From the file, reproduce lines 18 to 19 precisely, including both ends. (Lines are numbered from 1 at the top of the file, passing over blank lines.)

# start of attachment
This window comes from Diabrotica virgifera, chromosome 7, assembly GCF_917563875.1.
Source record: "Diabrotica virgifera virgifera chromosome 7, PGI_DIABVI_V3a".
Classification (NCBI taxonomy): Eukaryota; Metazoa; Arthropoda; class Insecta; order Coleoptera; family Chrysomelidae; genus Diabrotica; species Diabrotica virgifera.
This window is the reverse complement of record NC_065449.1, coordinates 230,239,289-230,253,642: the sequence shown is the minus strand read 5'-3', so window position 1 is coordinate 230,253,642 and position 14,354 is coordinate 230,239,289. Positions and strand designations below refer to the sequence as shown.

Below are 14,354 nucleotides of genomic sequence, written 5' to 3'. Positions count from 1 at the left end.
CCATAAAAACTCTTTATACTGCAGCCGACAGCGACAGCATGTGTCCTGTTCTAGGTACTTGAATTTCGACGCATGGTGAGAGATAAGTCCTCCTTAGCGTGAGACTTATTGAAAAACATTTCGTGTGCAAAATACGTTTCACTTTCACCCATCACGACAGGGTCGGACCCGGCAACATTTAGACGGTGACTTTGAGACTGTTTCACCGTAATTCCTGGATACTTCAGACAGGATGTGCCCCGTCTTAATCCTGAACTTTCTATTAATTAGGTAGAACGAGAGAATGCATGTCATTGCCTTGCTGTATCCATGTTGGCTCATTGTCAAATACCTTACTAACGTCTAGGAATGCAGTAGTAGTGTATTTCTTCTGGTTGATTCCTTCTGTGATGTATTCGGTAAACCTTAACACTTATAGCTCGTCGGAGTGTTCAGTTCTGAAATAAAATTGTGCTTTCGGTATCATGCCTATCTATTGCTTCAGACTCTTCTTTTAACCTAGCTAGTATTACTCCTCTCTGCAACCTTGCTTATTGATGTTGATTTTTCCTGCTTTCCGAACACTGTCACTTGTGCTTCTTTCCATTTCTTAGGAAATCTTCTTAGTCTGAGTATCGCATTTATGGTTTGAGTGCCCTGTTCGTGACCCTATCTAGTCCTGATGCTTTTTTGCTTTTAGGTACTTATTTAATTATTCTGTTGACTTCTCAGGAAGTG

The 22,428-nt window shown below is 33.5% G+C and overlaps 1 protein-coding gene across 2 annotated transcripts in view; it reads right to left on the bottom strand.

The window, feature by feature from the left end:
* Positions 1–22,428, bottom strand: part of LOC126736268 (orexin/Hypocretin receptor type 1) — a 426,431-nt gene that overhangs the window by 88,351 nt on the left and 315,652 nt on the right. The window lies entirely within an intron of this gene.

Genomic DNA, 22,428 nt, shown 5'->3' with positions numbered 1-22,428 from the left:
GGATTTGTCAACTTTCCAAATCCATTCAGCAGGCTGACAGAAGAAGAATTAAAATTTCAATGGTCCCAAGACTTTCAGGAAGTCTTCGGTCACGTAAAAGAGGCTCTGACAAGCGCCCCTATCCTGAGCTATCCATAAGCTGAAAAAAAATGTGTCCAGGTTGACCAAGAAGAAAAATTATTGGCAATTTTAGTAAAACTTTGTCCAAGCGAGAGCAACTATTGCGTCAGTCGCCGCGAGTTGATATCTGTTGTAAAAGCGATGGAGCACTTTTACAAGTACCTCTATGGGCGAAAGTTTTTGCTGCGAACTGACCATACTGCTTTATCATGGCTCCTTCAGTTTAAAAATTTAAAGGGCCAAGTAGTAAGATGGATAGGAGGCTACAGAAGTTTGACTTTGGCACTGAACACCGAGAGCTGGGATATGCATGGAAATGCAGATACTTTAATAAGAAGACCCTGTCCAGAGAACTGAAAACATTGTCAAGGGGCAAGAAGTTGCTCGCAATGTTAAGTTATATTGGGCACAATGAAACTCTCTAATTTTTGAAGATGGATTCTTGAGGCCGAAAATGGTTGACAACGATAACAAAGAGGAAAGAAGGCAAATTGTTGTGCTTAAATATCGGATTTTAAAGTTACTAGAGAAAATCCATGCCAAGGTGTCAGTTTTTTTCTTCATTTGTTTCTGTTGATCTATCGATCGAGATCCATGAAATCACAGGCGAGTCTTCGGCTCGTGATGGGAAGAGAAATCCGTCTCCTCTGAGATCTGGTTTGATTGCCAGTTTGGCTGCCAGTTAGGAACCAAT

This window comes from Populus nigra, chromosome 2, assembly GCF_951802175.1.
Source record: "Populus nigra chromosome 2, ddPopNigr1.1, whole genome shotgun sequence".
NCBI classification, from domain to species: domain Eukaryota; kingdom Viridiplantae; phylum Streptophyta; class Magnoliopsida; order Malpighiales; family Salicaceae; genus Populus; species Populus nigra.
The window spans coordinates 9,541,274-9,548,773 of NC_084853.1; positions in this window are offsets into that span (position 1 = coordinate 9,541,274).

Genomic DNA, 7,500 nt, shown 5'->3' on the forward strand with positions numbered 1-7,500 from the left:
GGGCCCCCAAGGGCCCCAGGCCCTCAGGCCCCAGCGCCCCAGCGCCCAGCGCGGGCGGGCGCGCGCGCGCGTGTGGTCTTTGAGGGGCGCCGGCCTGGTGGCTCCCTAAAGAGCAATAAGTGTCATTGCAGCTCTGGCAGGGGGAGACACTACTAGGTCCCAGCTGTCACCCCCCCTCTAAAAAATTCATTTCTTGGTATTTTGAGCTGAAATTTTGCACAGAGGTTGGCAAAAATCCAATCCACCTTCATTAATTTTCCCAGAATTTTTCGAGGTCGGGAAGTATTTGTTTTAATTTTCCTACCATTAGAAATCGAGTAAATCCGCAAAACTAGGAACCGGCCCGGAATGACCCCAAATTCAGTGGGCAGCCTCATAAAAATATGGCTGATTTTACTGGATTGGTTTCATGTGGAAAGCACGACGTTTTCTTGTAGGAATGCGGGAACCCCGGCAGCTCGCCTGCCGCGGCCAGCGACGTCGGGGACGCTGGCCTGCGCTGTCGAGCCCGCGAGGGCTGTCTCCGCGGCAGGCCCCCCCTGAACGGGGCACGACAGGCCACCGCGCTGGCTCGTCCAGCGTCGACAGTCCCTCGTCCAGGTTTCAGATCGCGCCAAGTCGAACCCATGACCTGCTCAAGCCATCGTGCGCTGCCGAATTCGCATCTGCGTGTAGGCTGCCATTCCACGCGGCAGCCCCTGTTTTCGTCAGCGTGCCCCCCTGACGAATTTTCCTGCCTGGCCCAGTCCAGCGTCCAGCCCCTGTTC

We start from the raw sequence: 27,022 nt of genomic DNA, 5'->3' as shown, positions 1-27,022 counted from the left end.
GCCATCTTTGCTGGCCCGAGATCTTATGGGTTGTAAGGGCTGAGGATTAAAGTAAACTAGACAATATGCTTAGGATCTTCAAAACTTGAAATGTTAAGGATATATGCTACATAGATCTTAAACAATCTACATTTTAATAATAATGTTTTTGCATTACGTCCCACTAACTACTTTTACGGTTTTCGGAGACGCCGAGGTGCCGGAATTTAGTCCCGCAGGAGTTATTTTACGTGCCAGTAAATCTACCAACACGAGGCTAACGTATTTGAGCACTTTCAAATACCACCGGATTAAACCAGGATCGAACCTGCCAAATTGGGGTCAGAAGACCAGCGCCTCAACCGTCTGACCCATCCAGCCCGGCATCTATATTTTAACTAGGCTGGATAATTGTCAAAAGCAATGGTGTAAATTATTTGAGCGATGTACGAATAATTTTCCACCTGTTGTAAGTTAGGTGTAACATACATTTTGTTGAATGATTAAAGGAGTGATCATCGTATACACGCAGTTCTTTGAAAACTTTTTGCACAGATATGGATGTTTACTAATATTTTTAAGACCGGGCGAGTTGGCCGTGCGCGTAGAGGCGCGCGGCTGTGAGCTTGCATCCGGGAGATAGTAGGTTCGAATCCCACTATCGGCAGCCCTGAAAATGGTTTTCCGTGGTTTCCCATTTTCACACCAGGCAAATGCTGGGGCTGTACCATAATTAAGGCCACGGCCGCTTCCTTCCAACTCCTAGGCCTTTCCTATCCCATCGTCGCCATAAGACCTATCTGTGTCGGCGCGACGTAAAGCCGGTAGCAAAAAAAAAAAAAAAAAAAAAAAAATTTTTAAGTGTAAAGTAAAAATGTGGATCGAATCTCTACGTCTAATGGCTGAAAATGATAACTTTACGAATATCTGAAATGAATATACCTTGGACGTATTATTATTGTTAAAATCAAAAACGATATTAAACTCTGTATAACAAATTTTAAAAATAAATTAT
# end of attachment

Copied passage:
We start from the raw sequence: 27,022 nt of genomic DNA, 5'->3' as shown, positions 1-27,022 counted from the left end.
GCCATCTTTGCTGGCCCGAGATCTTATGGGTTGTAAGGGCTGAGGATTAAAGTAAACTAGACAATATGCTTAGGATCTTCAAAACTTGAAATGTTAAGGATATATGCTACATAGATCTTAAACAATCTACATTTTAATAATAATGTTTTTGCATTACGTCCCACTAACTACTTTTACGGTTTTCGGAGACGCCGAGGTGCCGGAATTTAGTCCCGCAGGAGTTATTTTACGTGCCAGTAAATCTACCAACACGAGGCTAACGTATTTGAGCACTTTCAAATACCACCGGATTAAACCAGGATCGAACCTGCCAAATTGGGGTCAGAAGACCAGCGCCTCAACCGTCTGACCCATCCAGCCCGGCATCTATATTTTAACTAGGCTGGATAATTGTCAAAAGCAATGGTGTAAATTATTTGAGCGATGTACGAATAATTTTCCACCTGTTGTAAGTTAGGTGTAACATACATTTTGTTGAATGATTAAAGGAGTGATCATCGTATACACGCAGTTCTTTGAAAACTTTTTGCACAGATATGGATGTTTACTAATATTTTTAAGACCGGGCGAGTTGGCCGTGCGCGTAGAGGCGCGCGGCTGTGAGCTTGCATCCGGGAGATAGTAGGTTCGAATCCCACTATCGGCAGCCCTGAAAATGGTTTTCCGTGGTTTCCCATTTTCACACCAGGCAAATGCTGGGGCTGTACCATAATTAAGGCCACGGCCGCTTCCTTCCAACTCCTAGGCCTTTCCTATCCCATCGTCGCCATAAGACCTATCTGTGTCGGCGCGACGTAAAGCCGGTAGCAAAAAAAAAAAAAAAAAAAAAAAAATTTTTAAGTGTAAAGTAAAAATGTGGATCGAATCTCTACGTCTAATGGCTGAAAATGATAACTTTACGAATATCTGAAATGAATATACCTTGGACGTATTATTATTGTTAAAATCAAAAACGATATTAAACTCTGTATAACAAATTTTAAAAATAAATTAT